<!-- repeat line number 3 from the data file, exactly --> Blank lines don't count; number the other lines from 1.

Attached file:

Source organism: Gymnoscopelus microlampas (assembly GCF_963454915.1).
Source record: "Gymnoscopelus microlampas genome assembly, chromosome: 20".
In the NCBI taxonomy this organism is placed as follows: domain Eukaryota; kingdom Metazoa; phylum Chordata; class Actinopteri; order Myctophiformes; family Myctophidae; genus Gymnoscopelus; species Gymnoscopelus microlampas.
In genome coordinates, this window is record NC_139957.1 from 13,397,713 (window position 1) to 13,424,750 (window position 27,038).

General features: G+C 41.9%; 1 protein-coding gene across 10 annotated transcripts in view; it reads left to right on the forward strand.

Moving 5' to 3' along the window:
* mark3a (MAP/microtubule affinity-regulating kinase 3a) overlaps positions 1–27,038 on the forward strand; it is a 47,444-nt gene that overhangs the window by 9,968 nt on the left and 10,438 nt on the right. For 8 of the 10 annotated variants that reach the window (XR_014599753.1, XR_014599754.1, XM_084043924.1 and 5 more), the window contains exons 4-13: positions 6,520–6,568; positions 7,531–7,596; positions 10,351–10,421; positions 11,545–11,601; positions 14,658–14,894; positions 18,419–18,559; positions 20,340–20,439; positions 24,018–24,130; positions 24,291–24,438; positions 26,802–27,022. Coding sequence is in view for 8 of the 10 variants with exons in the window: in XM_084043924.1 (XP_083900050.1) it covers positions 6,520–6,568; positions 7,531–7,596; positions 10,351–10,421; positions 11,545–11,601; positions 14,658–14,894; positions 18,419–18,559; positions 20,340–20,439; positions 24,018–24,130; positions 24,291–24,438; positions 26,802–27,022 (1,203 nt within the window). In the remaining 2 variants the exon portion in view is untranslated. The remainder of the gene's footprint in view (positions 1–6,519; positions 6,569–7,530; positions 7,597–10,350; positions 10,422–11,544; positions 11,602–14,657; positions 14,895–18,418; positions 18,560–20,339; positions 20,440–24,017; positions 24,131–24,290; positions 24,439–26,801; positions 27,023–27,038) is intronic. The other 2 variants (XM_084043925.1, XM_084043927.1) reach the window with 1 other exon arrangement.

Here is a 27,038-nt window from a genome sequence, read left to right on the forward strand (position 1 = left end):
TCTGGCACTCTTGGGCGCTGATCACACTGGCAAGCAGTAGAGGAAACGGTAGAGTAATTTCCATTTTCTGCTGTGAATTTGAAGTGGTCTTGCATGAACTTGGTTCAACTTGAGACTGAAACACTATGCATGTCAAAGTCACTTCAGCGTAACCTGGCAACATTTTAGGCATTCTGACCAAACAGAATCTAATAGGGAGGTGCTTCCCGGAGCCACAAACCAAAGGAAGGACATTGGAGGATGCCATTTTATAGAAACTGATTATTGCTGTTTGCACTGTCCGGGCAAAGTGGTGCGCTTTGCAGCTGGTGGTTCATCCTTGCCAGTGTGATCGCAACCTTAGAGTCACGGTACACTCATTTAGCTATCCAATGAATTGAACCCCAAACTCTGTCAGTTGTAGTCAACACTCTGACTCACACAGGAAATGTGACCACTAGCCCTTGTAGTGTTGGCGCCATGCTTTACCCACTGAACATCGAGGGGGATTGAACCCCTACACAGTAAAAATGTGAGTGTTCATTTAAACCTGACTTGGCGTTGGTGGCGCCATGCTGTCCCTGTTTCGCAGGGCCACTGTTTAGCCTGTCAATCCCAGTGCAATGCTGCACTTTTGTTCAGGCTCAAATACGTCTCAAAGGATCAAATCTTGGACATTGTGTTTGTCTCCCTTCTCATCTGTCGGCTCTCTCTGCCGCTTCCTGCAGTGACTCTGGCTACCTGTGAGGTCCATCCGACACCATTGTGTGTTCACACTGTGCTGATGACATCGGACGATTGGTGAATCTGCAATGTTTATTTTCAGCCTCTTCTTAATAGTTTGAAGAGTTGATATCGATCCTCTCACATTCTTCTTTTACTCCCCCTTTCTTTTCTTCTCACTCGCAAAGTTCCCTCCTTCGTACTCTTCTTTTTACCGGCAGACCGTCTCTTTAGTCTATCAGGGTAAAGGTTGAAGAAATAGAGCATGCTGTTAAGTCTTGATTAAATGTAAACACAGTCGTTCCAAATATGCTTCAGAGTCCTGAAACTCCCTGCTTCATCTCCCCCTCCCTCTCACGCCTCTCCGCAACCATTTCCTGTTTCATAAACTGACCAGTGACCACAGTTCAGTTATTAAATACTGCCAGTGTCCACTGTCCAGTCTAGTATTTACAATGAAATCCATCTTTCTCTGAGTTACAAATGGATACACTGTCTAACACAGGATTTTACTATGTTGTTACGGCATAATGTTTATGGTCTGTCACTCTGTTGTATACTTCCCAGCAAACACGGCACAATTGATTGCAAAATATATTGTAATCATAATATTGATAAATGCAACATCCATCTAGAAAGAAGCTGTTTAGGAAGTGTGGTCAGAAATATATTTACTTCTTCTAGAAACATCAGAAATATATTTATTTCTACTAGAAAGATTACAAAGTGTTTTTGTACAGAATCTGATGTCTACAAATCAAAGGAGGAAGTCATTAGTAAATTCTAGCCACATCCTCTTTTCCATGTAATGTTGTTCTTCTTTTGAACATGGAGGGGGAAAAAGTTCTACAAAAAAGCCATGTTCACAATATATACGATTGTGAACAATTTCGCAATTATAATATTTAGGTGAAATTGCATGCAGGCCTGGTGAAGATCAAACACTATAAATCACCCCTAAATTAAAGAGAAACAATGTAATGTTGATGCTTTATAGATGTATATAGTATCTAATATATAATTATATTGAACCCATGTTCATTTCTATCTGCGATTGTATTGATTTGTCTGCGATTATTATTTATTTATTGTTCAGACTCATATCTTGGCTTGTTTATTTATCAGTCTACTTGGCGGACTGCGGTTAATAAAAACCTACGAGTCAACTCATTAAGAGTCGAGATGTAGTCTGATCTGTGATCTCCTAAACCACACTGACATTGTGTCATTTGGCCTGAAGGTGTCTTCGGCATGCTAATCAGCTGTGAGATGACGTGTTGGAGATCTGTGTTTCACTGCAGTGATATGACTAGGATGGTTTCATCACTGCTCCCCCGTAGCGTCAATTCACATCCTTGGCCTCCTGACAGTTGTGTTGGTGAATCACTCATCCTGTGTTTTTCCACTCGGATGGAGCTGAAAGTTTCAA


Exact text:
In the NCBI taxonomy this organism is placed as follows: domain Eukaryota; kingdom Metazoa; phylum Chordata; class Actinopteri; order Myctophiformes; family Myctophidae; genus Gymnoscopelus; species Gymnoscopelus microlampas.